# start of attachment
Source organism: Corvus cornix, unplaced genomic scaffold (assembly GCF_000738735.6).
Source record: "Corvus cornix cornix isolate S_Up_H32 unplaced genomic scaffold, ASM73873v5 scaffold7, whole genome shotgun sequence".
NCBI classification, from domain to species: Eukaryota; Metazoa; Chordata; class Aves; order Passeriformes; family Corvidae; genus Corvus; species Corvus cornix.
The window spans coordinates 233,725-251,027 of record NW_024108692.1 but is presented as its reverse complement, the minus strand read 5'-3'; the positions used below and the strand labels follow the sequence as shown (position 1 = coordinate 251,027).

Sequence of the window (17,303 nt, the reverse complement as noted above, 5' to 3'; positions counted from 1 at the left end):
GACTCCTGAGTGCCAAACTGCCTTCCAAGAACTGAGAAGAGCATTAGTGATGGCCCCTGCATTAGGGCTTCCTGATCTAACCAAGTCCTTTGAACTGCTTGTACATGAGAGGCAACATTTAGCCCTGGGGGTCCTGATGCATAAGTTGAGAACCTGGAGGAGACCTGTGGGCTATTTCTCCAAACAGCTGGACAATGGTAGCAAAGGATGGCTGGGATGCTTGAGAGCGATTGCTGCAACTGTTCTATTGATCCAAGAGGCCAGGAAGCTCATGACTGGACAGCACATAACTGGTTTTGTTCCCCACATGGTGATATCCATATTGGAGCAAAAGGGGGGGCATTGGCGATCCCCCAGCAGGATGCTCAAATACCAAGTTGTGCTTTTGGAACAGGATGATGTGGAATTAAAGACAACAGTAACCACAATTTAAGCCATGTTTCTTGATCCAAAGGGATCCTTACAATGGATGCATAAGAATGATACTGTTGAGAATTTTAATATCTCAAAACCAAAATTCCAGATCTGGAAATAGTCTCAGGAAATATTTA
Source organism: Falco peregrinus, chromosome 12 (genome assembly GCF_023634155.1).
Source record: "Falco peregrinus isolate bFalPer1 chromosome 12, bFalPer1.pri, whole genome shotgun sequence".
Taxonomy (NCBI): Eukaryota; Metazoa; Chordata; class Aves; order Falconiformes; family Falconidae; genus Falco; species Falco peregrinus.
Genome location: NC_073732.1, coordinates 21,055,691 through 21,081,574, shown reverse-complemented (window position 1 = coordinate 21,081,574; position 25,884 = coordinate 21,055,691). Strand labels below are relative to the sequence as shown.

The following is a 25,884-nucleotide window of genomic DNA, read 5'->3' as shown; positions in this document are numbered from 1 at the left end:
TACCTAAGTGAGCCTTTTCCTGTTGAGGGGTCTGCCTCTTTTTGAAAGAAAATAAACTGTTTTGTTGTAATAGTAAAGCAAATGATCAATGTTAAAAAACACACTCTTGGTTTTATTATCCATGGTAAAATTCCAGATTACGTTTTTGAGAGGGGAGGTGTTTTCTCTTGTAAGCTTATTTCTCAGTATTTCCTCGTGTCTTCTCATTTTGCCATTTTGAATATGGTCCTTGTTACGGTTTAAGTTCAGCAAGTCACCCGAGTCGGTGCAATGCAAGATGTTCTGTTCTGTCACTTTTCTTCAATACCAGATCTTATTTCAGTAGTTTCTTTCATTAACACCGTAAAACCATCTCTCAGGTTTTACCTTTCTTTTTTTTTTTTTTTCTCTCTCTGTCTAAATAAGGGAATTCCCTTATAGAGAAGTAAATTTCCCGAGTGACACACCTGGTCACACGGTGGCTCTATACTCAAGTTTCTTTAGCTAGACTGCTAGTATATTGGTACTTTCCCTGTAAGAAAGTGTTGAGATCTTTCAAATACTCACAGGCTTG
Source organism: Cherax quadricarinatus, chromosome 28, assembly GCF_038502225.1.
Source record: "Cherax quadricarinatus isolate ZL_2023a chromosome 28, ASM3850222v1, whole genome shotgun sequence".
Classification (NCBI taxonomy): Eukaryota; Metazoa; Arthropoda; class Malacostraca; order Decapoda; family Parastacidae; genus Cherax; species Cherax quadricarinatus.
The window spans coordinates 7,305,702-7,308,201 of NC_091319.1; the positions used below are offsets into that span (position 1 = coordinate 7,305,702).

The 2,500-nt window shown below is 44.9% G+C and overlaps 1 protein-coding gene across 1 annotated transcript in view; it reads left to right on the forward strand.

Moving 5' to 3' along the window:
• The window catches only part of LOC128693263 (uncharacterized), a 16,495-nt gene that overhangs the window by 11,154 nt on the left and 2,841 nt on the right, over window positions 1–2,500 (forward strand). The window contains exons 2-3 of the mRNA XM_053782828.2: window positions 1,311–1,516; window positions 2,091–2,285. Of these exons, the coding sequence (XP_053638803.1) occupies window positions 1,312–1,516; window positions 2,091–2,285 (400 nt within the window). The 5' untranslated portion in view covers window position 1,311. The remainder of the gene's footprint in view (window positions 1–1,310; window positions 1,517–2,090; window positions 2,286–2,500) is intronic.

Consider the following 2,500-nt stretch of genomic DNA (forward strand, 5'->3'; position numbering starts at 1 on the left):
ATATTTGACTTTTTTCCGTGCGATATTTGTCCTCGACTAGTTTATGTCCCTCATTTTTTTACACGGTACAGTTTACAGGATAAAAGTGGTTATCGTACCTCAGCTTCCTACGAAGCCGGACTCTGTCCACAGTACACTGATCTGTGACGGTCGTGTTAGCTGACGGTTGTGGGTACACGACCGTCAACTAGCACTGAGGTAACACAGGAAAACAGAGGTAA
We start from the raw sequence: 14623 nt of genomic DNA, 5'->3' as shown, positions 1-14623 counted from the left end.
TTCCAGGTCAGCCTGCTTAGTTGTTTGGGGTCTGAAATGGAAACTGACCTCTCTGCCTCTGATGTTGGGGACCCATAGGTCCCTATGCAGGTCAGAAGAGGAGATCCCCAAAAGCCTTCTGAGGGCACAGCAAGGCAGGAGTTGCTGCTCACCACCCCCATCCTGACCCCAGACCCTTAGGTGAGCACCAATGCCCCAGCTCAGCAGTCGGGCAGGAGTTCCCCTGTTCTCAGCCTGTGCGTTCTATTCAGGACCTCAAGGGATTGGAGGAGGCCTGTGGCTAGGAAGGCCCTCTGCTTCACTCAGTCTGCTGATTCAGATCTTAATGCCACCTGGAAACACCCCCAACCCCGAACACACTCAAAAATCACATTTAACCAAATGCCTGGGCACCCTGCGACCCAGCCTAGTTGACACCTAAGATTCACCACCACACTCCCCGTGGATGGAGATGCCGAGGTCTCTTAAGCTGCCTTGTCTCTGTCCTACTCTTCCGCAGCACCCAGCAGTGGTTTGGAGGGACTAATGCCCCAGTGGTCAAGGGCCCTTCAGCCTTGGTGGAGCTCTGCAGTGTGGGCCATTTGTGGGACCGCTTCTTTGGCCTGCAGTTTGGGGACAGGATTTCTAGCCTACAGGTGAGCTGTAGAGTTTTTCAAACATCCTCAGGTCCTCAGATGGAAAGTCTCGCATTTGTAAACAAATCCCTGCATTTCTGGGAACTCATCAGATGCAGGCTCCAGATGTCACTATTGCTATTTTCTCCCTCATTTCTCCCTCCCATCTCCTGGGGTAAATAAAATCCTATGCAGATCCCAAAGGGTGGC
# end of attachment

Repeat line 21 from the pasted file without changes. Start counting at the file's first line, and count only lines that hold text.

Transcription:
ATATTTGACTTTTTTCCGTGCGATATTTGTCCTCGACTAGTTTATGTCCCTCATTTTTTTACACGGTACAGTTTACAGGATAAAAGTGGTTATCGTACCTCAGCTTCCTACGAAGCCGGACTCTGTCCACAGTACACTGATCTGTGACGGTCGTGTTAGCTGACGGTTGTGGGTACACGACCGTCAACTAGCACTGAGGTAACACAGGAAAACAGAGGTAA